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 Home Brew Cable Tester

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FrankB
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Join date : 2010-11-22

PostSubject: Home Brew Cable Tester    2017-03-17, 9:54 pm

We all have needed a cable tested from time to time. Is it broken or intermittent, and if it is, which end is at fault?

Well, just take an old chassis, cake pan or whatever and install chassis mount plugs and sockets on it for your commonly used cables.
I would suggest PL 259/So 239, BNC, RCA, USB, 4 & 6 wire telephone, 1/4" Mini, & sub mini; mono & stereo, Even AC cord conn. etc.

 Now you could use a battery & LED to indicate continuity. BRRRRRRRRP! (Wrong!!  
Yes, they do make some spendy commercial units that use them. No good!)

The reason is: NO CURRENT DRAW. Yup, you can have low current connectivity, but when there is a current draw, the connection fails.  (Been there, Have both the tee shirt and cap).

I suggest using a salvaged filament xformer. 5 or 6.3 volts is nice. (Be sure to fuse it too) And use some pilot lite sockets for say any 6.3 V or even up to 8 V pilot lamp that draws 100-200 MA. # 47 or 1847 bulbs are really common & cheap.

To use it is simple: Plug your cable into it to test. Turn it on, and look at the lights. Wiggle the cable at the connectors 
If the lights stay on solid, its good. If they blink when you wiggle the cable or move the ends, the cable is bad.

If the fuse blows, the cable or connector is shorted.
 (The only down side to this simple tester is that it does not tell you if you have crossed wires in a multiple wire cable.) 

The nice thing about this project is you can likely find everything you need to build it from a well stocked junk box or a hamfair.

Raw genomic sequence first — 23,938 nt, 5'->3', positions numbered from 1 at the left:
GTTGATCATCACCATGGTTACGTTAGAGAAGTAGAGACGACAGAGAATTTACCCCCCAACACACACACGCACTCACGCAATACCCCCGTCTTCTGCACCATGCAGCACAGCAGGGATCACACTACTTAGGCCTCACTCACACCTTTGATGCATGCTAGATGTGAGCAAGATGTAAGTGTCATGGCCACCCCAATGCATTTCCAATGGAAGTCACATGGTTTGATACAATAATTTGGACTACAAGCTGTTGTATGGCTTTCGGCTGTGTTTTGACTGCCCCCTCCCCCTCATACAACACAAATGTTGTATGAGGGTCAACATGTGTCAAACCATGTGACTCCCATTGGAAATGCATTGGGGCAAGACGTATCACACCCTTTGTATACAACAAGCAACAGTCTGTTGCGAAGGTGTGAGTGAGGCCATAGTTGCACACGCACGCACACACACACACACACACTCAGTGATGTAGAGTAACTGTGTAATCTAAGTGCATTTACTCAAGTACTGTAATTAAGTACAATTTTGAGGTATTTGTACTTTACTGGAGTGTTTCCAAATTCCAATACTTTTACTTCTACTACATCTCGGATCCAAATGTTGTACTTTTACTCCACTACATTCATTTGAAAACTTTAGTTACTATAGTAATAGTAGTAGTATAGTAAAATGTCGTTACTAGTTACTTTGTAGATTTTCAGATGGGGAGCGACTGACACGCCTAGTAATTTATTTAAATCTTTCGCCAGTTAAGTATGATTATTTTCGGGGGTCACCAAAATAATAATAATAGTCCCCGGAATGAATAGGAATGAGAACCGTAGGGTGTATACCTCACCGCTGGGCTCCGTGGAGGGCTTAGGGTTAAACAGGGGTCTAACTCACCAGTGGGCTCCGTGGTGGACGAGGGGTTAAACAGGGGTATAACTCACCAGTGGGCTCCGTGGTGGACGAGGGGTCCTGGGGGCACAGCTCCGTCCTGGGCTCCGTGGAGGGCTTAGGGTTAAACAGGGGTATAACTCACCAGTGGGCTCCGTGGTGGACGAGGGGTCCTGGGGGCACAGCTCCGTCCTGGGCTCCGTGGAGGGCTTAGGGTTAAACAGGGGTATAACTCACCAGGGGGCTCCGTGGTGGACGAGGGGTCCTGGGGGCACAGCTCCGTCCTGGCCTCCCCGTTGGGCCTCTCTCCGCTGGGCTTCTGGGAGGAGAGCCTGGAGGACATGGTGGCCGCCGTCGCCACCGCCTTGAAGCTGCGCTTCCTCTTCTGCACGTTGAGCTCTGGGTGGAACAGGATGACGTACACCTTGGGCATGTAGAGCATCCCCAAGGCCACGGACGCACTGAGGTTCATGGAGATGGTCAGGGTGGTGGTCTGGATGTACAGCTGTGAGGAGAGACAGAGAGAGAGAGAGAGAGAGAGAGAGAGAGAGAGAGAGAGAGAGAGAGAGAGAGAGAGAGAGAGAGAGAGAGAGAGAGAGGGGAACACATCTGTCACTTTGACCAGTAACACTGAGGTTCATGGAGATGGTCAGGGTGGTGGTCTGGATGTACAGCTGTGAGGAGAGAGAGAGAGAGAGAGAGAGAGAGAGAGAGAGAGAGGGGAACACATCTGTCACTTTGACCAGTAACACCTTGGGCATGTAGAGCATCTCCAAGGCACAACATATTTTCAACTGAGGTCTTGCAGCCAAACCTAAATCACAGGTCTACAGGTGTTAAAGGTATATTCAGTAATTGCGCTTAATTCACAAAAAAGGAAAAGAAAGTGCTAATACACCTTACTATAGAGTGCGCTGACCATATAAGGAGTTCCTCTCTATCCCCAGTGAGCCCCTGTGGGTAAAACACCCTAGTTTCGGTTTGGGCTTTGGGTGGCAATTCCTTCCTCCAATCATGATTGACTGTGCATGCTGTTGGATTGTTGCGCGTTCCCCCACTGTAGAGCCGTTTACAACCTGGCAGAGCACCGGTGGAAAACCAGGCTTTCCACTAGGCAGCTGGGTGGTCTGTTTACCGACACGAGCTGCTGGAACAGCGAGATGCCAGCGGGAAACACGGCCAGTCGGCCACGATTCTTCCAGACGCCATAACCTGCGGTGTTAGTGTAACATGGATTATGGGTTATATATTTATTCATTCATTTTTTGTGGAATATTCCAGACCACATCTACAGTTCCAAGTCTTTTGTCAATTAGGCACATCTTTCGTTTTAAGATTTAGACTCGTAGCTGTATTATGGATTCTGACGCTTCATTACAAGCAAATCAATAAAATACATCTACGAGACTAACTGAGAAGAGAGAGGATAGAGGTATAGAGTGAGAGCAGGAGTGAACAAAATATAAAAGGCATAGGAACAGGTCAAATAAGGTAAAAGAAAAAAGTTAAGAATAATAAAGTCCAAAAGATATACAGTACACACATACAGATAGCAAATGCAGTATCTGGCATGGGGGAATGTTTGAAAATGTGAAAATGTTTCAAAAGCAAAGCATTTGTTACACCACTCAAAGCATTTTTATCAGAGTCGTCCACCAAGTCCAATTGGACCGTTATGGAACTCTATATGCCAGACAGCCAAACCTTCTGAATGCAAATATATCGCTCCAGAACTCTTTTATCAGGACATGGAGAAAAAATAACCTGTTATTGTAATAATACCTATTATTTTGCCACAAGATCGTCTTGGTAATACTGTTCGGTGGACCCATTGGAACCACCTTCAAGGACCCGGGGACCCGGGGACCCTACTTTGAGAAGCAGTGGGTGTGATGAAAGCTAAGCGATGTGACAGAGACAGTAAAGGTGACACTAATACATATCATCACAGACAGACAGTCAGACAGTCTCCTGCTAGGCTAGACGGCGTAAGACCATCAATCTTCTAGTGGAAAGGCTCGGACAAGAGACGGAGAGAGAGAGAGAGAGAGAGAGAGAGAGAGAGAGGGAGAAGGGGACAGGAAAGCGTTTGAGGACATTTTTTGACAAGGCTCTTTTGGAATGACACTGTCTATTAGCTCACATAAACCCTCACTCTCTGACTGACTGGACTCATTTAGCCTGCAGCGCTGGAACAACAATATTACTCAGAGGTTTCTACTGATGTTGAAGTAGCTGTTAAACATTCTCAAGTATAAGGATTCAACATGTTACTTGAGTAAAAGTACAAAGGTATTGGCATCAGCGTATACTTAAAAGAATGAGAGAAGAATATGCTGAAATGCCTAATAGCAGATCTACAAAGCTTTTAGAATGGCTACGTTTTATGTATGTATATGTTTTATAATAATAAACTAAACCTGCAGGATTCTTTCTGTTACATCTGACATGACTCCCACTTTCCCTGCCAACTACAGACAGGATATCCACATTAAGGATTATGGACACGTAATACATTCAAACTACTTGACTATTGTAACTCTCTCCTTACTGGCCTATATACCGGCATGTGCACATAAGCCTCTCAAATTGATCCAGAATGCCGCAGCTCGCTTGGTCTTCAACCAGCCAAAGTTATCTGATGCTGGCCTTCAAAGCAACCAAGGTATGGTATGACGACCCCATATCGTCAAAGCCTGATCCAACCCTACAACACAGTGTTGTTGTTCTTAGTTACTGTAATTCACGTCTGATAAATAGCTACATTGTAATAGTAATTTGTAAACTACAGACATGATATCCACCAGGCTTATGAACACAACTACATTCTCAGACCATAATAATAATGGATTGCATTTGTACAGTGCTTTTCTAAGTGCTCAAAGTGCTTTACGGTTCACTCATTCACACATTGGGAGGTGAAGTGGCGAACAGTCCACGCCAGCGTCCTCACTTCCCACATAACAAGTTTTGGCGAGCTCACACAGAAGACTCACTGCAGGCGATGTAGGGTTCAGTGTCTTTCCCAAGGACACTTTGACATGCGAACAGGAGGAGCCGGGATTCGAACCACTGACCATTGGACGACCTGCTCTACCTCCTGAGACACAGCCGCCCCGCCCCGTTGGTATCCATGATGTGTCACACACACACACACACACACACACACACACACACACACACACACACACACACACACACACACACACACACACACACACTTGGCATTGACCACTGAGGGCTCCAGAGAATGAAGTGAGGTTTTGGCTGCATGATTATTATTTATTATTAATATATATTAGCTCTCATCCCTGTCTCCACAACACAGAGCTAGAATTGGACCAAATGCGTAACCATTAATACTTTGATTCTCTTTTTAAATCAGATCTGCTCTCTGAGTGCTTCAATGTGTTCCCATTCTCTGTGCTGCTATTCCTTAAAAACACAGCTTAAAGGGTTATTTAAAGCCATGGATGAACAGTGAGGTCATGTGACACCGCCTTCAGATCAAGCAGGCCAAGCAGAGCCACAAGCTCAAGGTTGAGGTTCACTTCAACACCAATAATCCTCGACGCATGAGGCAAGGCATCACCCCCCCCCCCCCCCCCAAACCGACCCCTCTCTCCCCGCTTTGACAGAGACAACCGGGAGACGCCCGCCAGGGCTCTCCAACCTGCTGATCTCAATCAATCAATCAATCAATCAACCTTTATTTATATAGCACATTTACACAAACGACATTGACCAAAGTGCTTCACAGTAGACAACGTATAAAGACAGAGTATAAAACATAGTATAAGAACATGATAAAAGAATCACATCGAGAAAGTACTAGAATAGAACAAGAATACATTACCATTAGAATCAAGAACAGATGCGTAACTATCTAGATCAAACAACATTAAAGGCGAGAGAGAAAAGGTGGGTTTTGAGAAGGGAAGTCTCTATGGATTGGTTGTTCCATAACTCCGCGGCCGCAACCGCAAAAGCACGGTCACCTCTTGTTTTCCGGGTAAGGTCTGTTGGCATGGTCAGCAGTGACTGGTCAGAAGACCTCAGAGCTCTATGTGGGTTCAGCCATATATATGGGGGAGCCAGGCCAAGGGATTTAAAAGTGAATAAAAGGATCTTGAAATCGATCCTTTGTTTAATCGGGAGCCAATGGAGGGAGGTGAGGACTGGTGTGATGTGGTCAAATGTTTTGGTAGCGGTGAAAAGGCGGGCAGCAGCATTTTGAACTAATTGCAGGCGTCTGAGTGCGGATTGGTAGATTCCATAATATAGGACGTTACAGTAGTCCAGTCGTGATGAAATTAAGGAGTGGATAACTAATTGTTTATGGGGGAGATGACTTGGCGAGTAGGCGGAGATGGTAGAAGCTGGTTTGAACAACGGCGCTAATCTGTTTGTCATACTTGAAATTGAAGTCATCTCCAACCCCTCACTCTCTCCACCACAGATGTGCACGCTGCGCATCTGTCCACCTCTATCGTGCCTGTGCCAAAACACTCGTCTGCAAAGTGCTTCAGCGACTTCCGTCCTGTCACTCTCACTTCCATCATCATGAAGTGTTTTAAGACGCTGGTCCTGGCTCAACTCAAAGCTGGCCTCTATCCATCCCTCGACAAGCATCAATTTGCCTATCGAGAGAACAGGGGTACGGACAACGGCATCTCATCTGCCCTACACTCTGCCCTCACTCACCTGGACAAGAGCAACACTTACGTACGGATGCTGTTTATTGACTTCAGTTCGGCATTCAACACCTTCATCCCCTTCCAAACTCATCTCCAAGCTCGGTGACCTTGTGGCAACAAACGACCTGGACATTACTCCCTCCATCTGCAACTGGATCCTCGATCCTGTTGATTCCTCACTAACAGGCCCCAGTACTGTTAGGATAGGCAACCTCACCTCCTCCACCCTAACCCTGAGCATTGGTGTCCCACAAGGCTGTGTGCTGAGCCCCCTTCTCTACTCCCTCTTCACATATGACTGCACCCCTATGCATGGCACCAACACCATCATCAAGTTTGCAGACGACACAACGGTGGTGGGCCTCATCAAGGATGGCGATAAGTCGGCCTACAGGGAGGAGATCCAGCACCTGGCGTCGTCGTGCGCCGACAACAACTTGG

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Cliff Jones
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PostSubject: Re: Home Brew Cable Tester    2017-05-10, 6:03 pm

Well explained. Never thought of that method. I always used an ohmmeter, or as you said battery and LED. ALSO consider using a megohmmeter, that might detect leakage in r.f. Cable.
Another method would be to use a resistance bridge (Varley Bridge) for finding opens and shorts in very long wire runs.

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I'm a Science Thinker, Radio Tinkerer, and all around good guy. Just ask Me!
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FrankB
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PostSubject: Re: Home Brew Cable Tester    2017-05-10, 6:40 pm

Sadly, the LED has minimal current draw. You need something that draws a fair amount of current.
Best to use a  separate pilot light for each wire in the cable.
  Marginal connections won't show up under low current conditions.

(I made a pair of boxes for sending power up to the top of a tree and a box to connect to the rotor cable and coax. Used automotive tail light bulbs that drew a fair current., and a car battery for power. Man, that setup could find a bad coax,  F81 splice conn. or a wire fault in a heartbeat. Working in the top of a 100'-200' fir tree is hard enough, especially if you have to climb up & down a couple of times.)
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